As I had mentioned previously, I wanted to attend yesterday’s presentation of the MTA’s financial plan & preliminary budget. Unfortunately due to business appointments in Long Island, I could not make it. However I did take the time to watch the entire board meeting & subsequent presentation live via the MTA’s webcast.
The board meeting in itself did not contain any surprises. I was a little disappointed in Gene Russainoff’s speech during his speaking time. Maybe he was saving the main course for when it really counts. Anyhow the first major observation I picked up on was the tone of some of the board members. I seriously think their financial situation is worse than even they thought it would be considering the circumstances. I was glad to hear them repeatedly state that the idea of cost cutting would not magically make the deficit disappear.
For years many have felt the MTA is clearly at fault for squandering their money away. While these claims have some legitimacy based on past & some current choices, it is obvious that it isn’t the sole reason they face an almost $1 billion dollar budge deficit. All the cost cutting in the world will barely make a dent in the overall deficit. As I have stated on repeated occasions, it is clearly up to the elected officials on all levels to properly fund our transit infrastructure.
Speaking of which I was very disappointed to hear Elliot backpedal when asked if the MTA should hold the elected officials more accountable for properly funding the system. While it might sound wise to say they must determine what would be a fair share, I strongly disagree with the stance. If anything our government should fork over extra to partially make up for all the times they railroaded the agency out of much needed & deserved funding.
Another concern I have is the Ravitch Commission which was setup by current New York Governor David Patterson. I understand the point to this committee & more so what Richard Ravitch accomplished the first time he was called on by the MTA to help in dire financial times. However I get the sense that some expect this commission to magically cook up the recipe to save the day like MacGyver used to do back in the late 80’s to early 90’s.
Looking at the numbers from Elliot’s presentation led me to asking myself the same question. Can a potential fare hike not only next year but in 2011 be averted? I say yes but it isn’t because of the proposed budget tightening from within the MTA itself. It is clearly in the hands of our elected officials who up to this point are unwilling to provide the proper funding to the system that in a way is a key to the overall economy.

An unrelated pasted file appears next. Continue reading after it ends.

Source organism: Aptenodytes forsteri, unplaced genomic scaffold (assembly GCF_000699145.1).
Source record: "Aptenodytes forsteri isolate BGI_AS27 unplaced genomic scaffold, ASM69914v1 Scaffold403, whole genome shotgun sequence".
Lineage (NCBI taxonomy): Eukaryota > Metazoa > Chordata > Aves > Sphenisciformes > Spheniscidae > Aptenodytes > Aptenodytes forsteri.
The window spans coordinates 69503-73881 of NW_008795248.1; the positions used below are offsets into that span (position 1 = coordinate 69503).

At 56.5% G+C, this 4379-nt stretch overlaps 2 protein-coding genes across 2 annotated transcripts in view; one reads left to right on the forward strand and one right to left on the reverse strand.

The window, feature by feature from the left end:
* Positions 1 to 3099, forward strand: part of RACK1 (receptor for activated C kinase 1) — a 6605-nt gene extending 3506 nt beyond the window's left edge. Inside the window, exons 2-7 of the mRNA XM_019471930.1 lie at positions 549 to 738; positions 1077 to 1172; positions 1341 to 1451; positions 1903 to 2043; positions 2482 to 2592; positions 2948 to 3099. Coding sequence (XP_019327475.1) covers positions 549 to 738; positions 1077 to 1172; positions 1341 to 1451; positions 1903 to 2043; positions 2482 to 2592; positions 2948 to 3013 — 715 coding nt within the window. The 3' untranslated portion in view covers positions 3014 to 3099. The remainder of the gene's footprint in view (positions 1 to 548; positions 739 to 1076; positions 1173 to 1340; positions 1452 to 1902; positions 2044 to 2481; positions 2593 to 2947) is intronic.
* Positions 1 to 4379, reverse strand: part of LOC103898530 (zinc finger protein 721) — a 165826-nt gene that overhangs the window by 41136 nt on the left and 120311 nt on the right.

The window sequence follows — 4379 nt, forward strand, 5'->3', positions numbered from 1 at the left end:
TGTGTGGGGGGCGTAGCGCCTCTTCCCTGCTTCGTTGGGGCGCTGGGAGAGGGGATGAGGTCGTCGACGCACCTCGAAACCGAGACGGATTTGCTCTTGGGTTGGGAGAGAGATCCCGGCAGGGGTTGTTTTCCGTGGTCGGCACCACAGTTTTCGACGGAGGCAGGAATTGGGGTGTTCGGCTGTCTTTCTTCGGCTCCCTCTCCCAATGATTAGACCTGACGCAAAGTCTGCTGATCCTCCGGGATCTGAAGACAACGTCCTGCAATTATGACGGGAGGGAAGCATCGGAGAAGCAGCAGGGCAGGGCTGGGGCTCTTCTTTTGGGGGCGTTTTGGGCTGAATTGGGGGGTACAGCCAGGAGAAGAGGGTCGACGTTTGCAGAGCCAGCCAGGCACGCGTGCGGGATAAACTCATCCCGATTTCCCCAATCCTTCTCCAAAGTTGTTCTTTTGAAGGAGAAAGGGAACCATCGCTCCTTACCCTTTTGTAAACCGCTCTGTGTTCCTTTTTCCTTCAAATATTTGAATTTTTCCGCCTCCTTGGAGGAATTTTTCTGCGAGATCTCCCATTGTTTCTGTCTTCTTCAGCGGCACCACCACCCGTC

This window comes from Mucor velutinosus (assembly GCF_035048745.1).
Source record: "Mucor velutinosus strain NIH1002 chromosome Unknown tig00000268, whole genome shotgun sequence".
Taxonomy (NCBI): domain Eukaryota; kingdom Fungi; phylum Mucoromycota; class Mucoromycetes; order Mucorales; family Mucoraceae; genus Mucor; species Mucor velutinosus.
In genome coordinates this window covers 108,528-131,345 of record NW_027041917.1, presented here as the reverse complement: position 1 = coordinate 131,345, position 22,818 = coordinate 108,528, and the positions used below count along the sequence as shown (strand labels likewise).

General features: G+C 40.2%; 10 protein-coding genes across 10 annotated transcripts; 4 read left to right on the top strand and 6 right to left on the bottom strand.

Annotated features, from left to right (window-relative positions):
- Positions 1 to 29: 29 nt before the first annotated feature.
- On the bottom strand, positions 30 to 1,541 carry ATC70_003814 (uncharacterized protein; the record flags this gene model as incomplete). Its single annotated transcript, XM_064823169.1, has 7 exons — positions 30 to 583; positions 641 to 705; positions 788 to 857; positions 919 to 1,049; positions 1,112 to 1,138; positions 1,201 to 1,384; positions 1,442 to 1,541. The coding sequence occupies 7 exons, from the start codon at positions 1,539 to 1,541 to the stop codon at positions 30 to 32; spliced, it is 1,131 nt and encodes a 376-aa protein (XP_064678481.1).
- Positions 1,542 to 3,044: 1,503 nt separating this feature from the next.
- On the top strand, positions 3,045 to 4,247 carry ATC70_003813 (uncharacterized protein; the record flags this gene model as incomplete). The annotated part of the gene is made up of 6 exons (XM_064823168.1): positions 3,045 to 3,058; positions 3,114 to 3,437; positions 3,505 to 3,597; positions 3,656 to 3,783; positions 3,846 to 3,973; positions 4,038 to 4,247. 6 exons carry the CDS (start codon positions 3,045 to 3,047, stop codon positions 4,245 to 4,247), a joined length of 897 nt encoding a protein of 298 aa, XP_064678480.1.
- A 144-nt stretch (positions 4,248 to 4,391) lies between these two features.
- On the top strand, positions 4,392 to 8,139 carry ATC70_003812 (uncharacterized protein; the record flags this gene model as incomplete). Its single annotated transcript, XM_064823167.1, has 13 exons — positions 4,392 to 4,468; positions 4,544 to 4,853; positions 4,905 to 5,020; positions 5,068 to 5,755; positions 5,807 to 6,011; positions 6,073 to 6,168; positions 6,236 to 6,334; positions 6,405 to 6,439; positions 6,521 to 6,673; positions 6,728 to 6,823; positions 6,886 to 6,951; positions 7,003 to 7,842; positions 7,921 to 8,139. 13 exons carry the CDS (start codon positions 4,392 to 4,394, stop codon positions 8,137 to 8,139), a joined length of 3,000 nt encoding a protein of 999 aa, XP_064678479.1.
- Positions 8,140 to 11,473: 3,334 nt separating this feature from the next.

What do our elected officials not understand? Our transit infrastructure needs major amounts of funding to keep up with not on a state of good repair but handle the continued growth throughout the tri-state region. If our transit system crumbles, the economy will be the next domino to fall down. If they need any proof of this, go back to the transit strike of 2005 which crippled the city’s transportation system. The local economy took a major hit over that few day period due to our system not moving around the millions of people that it does daily. Now if they thought that was bad, just imagine what our economy will turn to if the system falls in a prolonged period of shambles.
The current funding process is clearly dated & does not serve the best interests of the tri-state area. No longer are the days here where Albany leads New York to greener pastures. Without a strong NYC economy, the state is in a complete bind from all angles. Unfortunately our leaders treat the funding of the MTA the same way the agency does to the , an unwanted stepchild.
Why can’t they realize that something is clearly wrong when the financial health of our transit infrastructure is dependent on a cyclical market such as real estate to determine if it will be a good or bad year financially. This is completely unacceptable in a society where more & more people are turning to mass transit to get from “Point A” to “Point B”. We all hear how putting less cars on the road is good for the environment & how the masses are encouraged to take mass transit. Well if you really feel this way, provide the proper funding to maintain & improve our transit infrastructure. Stop punishing the riders who are doing what you wanted all along!
While I write this, I would like to call attention to Second Avenue Sagas’ own Benjamin Kabak who feels the MTA should double fares. Here is a sample of a few of his points: